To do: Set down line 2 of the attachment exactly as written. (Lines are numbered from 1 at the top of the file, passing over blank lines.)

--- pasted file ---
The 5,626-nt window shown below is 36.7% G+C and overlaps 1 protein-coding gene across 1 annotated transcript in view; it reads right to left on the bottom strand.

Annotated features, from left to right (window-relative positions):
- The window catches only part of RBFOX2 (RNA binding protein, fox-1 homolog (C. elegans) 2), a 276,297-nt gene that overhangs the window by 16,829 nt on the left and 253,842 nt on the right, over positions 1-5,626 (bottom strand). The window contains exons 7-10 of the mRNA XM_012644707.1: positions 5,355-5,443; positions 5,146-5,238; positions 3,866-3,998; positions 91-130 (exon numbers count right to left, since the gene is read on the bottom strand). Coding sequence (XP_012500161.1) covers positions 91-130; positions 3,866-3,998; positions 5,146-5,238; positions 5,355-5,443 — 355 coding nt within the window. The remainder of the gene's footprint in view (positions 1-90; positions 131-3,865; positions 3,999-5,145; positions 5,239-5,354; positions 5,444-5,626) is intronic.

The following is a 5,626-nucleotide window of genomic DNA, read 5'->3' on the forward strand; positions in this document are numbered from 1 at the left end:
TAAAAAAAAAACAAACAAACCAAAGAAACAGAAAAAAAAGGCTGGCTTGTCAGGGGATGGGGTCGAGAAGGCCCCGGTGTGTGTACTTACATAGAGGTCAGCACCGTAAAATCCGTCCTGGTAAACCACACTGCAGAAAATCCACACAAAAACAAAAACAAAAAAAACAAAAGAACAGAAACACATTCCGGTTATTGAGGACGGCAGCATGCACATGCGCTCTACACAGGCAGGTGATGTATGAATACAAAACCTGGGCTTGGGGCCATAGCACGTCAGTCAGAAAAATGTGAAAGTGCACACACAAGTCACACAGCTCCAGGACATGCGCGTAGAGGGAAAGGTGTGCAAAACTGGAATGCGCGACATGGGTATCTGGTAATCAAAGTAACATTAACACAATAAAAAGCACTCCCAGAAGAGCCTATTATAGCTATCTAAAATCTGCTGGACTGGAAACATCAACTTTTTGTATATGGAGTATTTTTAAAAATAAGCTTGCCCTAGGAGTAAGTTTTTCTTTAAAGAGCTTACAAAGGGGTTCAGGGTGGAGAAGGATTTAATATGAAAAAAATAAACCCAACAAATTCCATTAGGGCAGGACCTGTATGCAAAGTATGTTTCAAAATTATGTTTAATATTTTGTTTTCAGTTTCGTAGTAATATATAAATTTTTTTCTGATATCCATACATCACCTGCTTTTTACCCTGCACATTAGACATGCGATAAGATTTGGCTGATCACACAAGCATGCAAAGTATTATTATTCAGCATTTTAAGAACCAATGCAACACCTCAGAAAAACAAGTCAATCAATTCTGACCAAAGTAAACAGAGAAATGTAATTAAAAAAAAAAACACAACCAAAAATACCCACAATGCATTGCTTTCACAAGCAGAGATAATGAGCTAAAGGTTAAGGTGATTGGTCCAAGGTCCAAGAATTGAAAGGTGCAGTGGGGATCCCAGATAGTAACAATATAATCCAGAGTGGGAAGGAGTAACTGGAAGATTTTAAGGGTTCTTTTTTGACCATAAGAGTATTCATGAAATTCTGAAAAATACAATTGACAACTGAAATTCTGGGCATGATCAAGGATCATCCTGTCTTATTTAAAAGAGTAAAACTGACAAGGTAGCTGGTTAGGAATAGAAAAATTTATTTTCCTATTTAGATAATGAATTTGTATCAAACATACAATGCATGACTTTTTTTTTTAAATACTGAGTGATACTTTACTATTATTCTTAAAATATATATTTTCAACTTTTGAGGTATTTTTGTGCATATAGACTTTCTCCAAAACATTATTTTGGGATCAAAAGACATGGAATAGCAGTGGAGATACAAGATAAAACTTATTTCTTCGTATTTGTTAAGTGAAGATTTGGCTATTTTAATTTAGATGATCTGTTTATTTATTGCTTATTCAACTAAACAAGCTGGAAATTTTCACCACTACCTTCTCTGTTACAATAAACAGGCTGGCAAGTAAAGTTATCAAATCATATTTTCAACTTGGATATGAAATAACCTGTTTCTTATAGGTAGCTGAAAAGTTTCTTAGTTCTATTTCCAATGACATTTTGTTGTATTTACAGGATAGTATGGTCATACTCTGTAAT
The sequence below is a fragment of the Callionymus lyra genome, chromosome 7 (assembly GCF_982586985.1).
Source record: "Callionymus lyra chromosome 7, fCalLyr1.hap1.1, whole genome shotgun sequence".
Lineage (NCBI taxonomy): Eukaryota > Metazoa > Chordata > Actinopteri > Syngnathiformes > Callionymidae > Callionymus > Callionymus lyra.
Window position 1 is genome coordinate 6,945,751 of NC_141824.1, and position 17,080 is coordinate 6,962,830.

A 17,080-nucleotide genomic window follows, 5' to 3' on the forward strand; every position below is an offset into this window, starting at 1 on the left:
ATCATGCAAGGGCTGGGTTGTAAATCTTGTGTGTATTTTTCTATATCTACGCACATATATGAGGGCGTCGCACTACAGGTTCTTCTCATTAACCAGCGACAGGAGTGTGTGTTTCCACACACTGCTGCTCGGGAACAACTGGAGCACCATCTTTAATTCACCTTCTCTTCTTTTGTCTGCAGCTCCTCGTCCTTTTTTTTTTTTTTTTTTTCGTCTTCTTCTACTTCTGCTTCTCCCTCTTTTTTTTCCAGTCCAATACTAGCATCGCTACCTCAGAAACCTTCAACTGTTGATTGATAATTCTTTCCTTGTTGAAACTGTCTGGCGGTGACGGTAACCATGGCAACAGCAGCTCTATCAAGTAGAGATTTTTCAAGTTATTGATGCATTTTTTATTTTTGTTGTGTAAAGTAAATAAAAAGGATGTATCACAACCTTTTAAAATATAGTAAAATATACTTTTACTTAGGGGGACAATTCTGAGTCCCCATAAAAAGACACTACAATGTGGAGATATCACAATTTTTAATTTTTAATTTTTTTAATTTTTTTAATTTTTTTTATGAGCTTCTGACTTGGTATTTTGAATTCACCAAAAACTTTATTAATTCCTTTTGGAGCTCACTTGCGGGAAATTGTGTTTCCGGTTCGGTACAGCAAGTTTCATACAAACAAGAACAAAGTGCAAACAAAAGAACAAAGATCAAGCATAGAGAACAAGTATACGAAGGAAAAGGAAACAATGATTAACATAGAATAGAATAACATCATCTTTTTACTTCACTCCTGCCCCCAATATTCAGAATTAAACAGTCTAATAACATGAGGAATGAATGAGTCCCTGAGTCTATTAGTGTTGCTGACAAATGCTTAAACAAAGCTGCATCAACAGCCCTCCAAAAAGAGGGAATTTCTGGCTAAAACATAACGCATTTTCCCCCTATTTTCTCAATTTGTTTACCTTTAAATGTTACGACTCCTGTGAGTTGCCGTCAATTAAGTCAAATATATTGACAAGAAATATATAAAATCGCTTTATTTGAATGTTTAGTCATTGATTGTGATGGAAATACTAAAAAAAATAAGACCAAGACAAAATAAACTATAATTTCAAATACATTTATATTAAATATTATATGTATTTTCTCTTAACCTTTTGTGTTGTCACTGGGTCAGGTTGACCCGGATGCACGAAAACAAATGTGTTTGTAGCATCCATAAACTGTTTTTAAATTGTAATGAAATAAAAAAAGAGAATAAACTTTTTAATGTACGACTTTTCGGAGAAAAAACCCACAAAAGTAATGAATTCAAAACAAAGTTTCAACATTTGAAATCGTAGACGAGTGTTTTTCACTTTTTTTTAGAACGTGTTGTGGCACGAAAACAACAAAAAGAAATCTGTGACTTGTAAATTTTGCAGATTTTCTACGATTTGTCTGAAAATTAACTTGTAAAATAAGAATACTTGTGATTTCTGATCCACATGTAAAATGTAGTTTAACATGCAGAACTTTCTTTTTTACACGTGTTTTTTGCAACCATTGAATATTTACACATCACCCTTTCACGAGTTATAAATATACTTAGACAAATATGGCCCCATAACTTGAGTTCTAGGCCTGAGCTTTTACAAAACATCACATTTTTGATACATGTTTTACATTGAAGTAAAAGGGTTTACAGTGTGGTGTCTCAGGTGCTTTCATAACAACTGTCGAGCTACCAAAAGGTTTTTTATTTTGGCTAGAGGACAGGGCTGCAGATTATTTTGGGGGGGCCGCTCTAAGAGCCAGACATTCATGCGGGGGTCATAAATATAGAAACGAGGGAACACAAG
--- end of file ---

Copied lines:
Annotated features, from left to right (window-relative positions):